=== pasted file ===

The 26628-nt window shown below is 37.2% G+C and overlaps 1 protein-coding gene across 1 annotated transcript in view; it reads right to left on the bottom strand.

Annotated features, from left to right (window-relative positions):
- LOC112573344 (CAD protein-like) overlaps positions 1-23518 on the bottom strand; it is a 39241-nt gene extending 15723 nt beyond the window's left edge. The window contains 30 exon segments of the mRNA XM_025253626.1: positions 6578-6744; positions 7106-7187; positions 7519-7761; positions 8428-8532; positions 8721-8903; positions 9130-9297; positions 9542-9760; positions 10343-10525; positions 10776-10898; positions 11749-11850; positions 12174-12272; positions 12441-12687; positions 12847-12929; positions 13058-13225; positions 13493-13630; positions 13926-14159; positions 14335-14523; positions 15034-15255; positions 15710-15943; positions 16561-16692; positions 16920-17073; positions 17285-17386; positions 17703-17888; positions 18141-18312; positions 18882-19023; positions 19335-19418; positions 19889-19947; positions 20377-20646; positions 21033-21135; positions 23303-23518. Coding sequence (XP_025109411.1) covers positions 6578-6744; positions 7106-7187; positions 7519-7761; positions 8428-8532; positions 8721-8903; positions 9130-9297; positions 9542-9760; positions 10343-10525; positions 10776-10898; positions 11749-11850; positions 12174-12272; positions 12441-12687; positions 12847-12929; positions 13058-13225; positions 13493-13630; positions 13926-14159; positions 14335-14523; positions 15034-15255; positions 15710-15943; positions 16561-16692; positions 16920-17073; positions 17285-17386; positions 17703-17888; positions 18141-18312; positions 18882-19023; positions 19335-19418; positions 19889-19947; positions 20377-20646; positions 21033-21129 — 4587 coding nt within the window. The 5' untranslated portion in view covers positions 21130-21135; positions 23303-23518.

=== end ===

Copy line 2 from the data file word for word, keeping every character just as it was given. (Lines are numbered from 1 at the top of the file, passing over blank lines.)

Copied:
Annotated features, from left to right (window-relative positions):